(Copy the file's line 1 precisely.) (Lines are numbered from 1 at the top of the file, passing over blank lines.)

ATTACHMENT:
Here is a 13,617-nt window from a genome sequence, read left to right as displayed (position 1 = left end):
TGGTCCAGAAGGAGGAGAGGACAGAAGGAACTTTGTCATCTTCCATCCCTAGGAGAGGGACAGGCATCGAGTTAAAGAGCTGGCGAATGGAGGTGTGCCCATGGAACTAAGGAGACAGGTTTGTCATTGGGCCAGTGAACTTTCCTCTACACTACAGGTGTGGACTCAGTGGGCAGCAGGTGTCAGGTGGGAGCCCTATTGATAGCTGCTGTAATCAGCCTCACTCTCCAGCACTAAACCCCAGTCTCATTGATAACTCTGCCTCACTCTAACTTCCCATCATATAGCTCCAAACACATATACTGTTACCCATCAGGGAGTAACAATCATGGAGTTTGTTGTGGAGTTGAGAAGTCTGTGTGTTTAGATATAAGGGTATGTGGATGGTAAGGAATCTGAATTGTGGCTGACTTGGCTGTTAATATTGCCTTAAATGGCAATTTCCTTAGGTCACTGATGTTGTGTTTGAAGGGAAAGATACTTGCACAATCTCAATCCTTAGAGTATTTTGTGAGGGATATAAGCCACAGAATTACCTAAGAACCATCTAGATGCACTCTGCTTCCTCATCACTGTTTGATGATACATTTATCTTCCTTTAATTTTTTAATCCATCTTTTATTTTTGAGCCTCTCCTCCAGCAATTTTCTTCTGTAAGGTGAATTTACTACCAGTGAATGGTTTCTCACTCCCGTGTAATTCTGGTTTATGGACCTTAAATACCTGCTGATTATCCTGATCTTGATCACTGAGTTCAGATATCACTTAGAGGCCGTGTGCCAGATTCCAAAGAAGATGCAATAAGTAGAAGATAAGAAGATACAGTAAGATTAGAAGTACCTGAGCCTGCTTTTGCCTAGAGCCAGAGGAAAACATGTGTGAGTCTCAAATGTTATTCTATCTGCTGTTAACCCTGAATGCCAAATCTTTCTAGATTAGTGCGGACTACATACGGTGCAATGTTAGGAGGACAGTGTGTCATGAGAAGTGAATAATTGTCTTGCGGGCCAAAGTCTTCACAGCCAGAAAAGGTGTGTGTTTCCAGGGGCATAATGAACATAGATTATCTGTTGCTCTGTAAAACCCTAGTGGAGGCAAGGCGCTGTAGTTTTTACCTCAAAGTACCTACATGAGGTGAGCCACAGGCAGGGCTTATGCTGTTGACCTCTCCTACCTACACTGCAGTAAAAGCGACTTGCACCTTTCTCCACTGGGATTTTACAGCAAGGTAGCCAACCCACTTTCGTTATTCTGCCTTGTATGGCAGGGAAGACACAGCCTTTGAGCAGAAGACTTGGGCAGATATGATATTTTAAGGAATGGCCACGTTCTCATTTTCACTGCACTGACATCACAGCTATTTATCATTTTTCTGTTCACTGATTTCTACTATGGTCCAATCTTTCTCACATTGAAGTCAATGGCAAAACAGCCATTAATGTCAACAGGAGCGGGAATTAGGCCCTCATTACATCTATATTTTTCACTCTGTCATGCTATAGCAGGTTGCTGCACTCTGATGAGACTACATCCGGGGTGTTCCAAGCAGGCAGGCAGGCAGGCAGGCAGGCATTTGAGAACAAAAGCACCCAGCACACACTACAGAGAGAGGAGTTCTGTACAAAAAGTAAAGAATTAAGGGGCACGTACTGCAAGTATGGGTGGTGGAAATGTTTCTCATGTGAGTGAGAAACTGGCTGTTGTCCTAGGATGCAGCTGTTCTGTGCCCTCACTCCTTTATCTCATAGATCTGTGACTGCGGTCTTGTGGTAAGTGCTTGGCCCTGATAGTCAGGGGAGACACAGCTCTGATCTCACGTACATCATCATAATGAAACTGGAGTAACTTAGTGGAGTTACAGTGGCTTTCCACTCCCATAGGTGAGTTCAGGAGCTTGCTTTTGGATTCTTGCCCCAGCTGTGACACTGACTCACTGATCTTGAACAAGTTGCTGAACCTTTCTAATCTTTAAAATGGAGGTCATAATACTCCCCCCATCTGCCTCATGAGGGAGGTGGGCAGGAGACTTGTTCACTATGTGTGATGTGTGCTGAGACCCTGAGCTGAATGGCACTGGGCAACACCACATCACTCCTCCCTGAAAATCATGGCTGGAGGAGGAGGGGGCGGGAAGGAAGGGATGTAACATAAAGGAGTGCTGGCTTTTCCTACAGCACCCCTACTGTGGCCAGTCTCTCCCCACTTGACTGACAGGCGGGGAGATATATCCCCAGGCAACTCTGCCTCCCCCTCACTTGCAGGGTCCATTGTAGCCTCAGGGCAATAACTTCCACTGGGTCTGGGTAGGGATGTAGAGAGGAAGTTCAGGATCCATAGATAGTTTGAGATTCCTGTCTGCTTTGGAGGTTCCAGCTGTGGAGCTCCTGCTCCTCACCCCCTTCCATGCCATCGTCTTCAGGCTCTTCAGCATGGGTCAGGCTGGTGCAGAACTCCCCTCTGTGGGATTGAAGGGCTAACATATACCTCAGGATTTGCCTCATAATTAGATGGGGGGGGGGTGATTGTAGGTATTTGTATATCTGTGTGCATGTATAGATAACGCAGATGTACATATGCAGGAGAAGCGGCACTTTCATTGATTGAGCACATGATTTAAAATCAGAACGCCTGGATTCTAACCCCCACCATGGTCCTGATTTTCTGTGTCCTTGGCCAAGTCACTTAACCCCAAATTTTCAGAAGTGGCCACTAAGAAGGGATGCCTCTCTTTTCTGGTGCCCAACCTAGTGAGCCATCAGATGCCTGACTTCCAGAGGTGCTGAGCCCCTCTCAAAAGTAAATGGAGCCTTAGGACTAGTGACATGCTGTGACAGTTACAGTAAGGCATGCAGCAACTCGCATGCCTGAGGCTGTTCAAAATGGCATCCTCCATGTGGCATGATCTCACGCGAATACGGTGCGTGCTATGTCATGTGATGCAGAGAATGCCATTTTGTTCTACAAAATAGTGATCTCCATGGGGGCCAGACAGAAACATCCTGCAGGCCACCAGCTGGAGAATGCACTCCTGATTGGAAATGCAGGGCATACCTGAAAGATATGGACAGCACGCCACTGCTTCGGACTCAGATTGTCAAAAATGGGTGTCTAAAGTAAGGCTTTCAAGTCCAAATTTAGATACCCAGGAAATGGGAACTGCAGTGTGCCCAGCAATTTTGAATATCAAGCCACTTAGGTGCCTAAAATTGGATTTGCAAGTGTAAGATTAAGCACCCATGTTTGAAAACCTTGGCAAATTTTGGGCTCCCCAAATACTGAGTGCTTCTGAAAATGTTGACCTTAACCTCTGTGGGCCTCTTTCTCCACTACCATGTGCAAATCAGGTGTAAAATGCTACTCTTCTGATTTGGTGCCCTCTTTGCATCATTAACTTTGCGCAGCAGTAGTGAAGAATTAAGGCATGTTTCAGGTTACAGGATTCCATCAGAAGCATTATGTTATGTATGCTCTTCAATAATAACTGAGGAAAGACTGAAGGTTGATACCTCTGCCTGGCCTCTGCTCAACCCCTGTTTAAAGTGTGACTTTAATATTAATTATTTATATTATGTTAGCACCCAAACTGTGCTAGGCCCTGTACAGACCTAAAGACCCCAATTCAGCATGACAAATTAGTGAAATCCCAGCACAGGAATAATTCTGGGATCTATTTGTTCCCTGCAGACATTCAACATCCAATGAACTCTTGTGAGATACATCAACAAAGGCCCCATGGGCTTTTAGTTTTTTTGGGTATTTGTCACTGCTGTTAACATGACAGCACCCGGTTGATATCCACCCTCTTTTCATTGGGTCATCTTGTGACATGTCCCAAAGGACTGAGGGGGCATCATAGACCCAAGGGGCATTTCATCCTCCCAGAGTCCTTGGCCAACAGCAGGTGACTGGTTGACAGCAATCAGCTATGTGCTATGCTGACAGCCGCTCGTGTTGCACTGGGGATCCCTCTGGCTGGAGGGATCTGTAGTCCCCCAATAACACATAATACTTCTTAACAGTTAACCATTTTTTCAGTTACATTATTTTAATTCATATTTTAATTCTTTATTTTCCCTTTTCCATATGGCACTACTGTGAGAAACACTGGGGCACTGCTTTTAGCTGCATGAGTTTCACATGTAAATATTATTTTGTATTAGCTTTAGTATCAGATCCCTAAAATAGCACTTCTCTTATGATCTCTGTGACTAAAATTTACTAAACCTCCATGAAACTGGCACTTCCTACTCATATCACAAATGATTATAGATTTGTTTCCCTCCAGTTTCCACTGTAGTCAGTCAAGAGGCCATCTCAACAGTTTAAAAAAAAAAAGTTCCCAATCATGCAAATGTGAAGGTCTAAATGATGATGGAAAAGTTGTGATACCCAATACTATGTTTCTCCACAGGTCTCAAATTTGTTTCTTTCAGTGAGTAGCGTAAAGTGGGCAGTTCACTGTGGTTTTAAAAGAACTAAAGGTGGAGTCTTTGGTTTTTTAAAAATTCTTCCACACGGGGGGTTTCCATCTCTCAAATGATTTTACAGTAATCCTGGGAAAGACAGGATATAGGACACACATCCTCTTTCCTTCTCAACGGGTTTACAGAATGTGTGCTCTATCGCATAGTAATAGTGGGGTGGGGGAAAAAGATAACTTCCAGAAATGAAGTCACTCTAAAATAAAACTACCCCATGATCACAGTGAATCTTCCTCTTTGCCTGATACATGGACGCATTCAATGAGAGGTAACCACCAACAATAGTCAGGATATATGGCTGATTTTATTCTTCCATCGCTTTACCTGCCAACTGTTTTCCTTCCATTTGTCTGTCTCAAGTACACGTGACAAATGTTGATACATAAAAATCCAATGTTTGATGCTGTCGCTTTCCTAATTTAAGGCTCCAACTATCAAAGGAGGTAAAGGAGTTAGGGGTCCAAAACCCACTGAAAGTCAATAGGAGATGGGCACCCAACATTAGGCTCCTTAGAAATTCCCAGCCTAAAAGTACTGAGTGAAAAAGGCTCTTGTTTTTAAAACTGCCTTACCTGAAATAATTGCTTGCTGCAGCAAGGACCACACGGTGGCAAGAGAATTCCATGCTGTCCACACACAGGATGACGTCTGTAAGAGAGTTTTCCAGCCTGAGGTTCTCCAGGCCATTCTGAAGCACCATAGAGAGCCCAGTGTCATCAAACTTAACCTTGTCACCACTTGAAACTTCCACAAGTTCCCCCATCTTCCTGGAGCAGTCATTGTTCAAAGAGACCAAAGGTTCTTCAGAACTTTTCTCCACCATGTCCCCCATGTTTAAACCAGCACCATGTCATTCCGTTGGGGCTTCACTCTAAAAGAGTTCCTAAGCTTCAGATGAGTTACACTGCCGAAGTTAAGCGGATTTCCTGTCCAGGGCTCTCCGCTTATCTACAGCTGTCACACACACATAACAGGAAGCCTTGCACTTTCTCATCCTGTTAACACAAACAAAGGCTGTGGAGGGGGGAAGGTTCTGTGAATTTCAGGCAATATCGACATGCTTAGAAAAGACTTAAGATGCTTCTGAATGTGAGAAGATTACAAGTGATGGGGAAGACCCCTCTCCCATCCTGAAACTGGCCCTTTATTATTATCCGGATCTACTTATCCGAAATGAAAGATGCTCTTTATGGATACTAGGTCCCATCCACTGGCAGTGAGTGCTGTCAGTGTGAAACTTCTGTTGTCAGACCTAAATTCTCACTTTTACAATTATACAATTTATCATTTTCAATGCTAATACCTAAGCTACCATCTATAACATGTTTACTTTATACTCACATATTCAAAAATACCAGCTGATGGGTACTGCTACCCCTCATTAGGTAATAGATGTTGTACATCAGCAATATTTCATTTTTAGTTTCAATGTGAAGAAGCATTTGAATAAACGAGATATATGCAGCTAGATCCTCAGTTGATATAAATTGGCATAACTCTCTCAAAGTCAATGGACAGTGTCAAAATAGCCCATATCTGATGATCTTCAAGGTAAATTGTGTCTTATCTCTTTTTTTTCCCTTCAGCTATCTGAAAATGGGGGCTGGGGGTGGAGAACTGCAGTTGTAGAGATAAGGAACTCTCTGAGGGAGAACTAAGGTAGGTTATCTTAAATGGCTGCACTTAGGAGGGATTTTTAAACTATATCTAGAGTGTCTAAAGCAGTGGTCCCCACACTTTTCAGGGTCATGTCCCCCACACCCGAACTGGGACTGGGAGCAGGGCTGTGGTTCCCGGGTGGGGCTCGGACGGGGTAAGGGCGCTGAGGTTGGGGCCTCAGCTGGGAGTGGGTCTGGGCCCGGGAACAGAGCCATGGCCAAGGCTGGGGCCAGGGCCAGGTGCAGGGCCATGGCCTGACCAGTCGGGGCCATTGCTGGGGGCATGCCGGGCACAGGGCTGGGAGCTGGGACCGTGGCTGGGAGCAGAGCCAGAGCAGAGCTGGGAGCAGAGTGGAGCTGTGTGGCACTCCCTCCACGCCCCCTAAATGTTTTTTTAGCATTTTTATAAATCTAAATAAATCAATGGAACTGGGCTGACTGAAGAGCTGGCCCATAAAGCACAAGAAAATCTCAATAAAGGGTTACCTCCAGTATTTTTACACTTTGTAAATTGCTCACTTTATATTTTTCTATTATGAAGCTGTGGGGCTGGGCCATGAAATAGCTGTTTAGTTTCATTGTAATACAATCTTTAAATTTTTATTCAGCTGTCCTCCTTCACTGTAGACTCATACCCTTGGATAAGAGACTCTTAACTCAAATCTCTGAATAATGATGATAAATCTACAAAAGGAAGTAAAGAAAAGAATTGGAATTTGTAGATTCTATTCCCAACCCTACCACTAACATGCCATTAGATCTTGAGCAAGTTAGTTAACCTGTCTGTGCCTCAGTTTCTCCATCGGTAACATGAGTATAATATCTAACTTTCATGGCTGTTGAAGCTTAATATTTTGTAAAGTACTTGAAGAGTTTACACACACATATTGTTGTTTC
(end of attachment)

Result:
Here is a 13,617-nt window from a genome sequence, read left to right as displayed (position 1 = left end):